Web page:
Part of a series on how Door County’s use of $5.3 million in federal funding could affect social and economic issues in the community.
The finance committee of the Door County Board of Supervisors on Wednesday advanced a proposal that would give county staff more leeway to move forward with projects that use American Rescue Plan funding while maintaining County Board oversight over how that money is spent.
The resolution, which now moves to the full County Board for a vote at its Feb. 22 meeting, lays out five priority areas for the county’s use of the more than $5.3 million it is allocated under the 2021 federal law.
Those five priorities are affordable housing; broadband internet; environmental issues; health and human services; and public health, protection and safety. They include all of the projects the county has proposed for use of the federal funding.
The committee amended the resolution to add a sixth category, reserve funds, to allow more flexibility as projects in the five priority areas develop.
The committee vote comes after the County Board last month initially reviewed the county’s proposals for using the federal funding. The county has put forward plans for the funding that would bolster home-based child care; create a new sober living facility; create a new revolving loan fund for affordable housing construction and help to fund a new affordable housing development in Sister Bay; fund new groundwater testing and invasive species control; cover some initial education costs for emergency services personnel; and install new address signs county-wide.
Also Wednesday, the finance committee voted to advance a resolution to formally approve the groundwater testing and invasive species control projects. That resolution also will be up for a vote at the County Board meeting next week.
Giving staff more flexibility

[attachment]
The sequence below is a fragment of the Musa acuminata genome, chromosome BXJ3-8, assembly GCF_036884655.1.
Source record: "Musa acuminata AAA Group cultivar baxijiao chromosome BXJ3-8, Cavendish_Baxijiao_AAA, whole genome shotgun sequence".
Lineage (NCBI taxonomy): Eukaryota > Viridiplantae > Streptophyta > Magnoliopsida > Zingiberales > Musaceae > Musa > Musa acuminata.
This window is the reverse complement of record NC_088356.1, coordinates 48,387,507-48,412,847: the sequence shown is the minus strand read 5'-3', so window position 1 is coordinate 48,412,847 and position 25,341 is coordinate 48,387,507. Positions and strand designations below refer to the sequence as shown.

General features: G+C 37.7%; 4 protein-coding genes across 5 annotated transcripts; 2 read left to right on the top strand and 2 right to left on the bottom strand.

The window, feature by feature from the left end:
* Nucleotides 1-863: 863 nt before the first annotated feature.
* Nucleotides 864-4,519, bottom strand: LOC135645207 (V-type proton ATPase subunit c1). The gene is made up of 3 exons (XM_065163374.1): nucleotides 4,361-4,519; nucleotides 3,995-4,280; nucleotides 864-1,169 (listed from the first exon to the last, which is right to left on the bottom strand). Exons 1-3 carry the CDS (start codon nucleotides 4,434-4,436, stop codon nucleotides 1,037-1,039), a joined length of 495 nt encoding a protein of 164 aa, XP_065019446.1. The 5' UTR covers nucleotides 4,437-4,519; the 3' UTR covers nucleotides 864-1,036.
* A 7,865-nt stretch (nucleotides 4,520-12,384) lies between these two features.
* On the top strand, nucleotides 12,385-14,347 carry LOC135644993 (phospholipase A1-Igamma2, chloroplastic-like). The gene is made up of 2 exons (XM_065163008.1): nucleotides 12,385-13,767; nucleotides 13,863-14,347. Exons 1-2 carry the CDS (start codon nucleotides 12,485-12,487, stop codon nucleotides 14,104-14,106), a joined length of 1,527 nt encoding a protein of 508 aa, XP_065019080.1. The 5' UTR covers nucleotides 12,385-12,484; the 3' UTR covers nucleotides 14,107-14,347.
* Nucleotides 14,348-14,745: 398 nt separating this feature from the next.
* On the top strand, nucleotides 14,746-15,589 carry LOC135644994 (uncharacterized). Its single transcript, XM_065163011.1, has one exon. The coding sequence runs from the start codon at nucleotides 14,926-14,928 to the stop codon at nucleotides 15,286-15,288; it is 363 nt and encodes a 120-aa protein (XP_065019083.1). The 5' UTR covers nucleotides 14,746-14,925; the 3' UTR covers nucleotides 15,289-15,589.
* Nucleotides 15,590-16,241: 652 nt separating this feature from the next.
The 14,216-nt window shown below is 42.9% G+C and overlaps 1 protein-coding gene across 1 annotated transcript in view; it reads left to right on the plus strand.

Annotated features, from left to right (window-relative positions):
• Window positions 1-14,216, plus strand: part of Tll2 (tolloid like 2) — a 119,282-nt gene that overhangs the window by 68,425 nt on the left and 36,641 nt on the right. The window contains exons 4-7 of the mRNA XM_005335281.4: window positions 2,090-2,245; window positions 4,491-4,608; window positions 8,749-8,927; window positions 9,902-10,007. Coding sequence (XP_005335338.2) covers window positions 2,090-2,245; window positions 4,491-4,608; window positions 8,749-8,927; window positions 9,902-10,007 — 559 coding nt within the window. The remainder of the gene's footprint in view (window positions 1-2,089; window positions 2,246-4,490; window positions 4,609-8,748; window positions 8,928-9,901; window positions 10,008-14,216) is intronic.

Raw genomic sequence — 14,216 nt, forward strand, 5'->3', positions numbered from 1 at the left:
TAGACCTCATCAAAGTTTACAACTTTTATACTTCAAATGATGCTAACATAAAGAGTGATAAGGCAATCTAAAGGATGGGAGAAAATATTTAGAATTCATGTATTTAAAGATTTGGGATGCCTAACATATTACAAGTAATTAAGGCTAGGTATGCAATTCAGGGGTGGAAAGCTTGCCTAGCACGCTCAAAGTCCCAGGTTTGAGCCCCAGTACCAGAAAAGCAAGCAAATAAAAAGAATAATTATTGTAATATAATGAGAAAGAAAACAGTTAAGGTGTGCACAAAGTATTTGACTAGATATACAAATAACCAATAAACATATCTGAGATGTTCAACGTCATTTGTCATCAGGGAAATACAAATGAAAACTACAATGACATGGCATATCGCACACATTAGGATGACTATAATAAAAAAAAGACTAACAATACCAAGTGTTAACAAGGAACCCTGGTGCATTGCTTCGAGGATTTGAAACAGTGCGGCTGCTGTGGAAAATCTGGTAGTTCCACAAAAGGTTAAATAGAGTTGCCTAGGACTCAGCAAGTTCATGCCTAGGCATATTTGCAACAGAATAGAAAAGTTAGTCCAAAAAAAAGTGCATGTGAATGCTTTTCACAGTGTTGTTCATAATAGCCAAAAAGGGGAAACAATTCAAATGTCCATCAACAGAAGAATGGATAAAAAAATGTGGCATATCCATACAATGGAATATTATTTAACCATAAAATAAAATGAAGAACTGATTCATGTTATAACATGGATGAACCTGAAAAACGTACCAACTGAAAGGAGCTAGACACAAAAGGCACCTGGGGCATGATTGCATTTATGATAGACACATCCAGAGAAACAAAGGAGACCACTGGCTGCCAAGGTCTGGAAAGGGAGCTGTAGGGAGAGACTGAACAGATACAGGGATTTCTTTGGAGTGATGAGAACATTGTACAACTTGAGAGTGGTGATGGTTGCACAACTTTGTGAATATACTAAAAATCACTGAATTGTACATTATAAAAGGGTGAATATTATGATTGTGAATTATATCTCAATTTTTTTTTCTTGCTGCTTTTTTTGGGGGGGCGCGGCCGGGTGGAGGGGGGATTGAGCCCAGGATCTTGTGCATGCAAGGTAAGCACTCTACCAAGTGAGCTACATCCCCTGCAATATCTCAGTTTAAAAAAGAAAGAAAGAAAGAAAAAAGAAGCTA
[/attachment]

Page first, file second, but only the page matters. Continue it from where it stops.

County staff leaders have said they felt limited in their ability to pursue and develop the projects using federal funding without certainty about the County Board’s direction regarding the funding. Some of the projects, such as the affordable housing development in Sister Bay and the purchase of a building to house the new sober living facility, are time-sensitive.
The resolution advanced Wednesday would give county staff more flexibility on the dollar amounts used for the projects. It informally allocates funding into “buckets” for each priority area, county administrator Ken Pabich said at the meeting, giving staff the discretion to decide specifically how to use that funding and exactly how much funding is required.
Each project still would go through the county’s traditional oversight and approval process once it is more defined, Pabich said. The appropriate oversight committee would first review the project, followed by votes of the finance committee and full County Board to formally allocate the funding required.
Using the sober living facility project as an example, Pabich said the resolution would give county Health and Human Resources (HHS) director Joe Krebsbach the ability to make an offer on a building, with the offer pending County Board approval. In addition, if the cost of a building for the sober living facility turns out to be less than expected, HHS staff could put the excess funding toward other priority areas, such as improving mental health services.
The funding totals for some of the projects have changed since the proposals initially were put forward last month, due in part to some previous uncertainty about the timeline under which the funding must be spent.
The money must be used for costs incurred since March 3, 2021. It must be obligated by the end of 2024 and must be spent by the end of 2026. The proposals initially only included expenses through 2024. Pabich said the county’s understanding now is that the funding can be used to cover expenses for ongoing projects through 2026, as long as the funding is allocated earlier.